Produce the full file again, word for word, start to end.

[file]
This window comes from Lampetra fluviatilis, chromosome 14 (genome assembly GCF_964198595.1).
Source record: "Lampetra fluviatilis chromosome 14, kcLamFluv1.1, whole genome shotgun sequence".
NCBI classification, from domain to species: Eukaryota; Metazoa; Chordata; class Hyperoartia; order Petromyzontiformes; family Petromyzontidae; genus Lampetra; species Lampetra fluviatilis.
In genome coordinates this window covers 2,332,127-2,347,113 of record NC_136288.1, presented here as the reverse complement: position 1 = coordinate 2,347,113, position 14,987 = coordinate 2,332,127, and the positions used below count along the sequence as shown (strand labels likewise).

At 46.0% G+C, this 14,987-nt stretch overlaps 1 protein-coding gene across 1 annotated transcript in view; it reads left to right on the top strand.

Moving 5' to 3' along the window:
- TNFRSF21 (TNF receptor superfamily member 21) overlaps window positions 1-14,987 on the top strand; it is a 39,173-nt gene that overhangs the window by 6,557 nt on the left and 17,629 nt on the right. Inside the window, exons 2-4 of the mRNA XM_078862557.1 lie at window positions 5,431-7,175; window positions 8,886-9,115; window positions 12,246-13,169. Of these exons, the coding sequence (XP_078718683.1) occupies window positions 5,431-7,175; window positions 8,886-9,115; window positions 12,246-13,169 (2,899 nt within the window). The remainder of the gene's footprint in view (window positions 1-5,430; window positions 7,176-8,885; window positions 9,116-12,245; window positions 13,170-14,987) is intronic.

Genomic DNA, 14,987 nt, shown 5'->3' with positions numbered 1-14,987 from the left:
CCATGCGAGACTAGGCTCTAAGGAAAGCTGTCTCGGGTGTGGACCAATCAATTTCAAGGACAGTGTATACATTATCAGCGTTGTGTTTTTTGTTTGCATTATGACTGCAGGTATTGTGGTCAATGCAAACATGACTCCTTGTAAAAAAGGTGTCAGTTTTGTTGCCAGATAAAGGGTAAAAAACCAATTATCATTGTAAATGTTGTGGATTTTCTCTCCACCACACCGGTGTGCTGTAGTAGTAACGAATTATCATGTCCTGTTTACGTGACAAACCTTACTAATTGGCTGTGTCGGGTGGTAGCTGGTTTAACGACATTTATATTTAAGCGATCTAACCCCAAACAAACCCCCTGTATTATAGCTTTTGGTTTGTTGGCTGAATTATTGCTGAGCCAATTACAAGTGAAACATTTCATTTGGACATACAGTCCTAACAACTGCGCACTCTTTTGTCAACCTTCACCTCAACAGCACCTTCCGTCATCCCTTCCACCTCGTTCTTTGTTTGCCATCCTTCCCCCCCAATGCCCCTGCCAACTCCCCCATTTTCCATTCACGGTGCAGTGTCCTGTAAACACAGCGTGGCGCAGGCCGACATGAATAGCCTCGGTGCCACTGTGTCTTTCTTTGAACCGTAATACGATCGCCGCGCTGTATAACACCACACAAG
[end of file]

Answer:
This window comes from Lampetra fluviatilis, chromosome 14 (genome assembly GCF_964198595.1).
Source record: "Lampetra fluviatilis chromosome 14, kcLamFluv1.1, whole genome shotgun sequence".
NCBI classification, from domain to species: Eukaryota; Metazoa; Chordata; class Hyperoartia; order Petromyzontiformes; family Petromyzontidae; genus Lampetra; species Lampetra fluviatilis.
In genome coordinates this window covers 2,332,127-2,347,113 of record NC_136288.1, presented here as the reverse complement: position 1 = coordinate 2,347,113, position 14,987 = coordinate 2,332,127, and the positions used below count along the sequence as shown (strand labels likewise).

At 46.0% G+C, this 14,987-nt stretch overlaps 1 protein-coding gene across 1 annotated transcript in view; it reads left to right on the top strand.

Moving 5' to 3' along the window:
- TNFRSF21 (TNF receptor superfamily member 21) overlaps window positions 1-14,987 on the top strand; it is a 39,173-nt gene that overhangs the window by 6,557 nt on the left and 17,629 nt on the right. Inside the window, exons 2-4 of the mRNA XM_078862557.1 lie at window positions 5,431-7,175; window positions 8,886-9,115; window positions 12,246-13,169. Of these exons, the coding sequence (XP_078718683.1) occupies window positions 5,431-7,175; window positions 8,886-9,115; window positions 12,246-13,169 (2,899 nt within the window). The remainder of the gene's footprint in view (window positions 1-5,430; window positions 7,176-8,885; window positions 9,116-12,245; window positions 13,170-14,987) is intronic.

Genomic DNA, 14,987 nt, shown 5'->3' with positions numbered 1-14,987 from the left:
CCATGCGAGACTAGGCTCTAAGGAAAGCTGTCTCGGGTGTGGACCAATCAATTTCAAGGACAGTGTATACATTATCAGCGTTGTGTTTTTTGTTTGCATTATGACTGCAGGTATTGTGGTCAATGCAAACATGACTCCTTGTAAAAAAGGTGTCAGTTTTGTTGCCAGATAAAGGGTAAAAAACCAATTATCATTGTAAATGTTGTGGATTTTCTCTCCACCACACCGGTGTGCTGTAGTAGTAACGAATTATCATGTCCTGTTTACGTGACAAACCTTACTAATTGGCTGTGTCGGGTGGTAGCTGGTTTAACGACATTTATATTTAAGCGATCTAACCCCAAACAAACCCCCTGTATTATAGCTTTTGGTTTGTTGGCTGAATTATTGCTGAGCCAATTACAAGTGAAACATTTCATTTGGACATACAGTCCTAACAACTGCGCACTCTTTTGTCAACCTTCACCTCAACAGCACCTTCCGTCATCCCTTCCACCTCGTTCTTTGTTTGCCATCCTTCCCCCCCAATGCCCCTGCCAACTCCCCCATTTTCCATTCACGGTGCAGTGTCCTGTAAACACAGCGTGGCGCAGGCCGACATGAATAGCCTCGGTGCCACTGTGTCTTTCTTTGAACCGTAATACGATCGCCGCGCTGTATAACACCACACAAG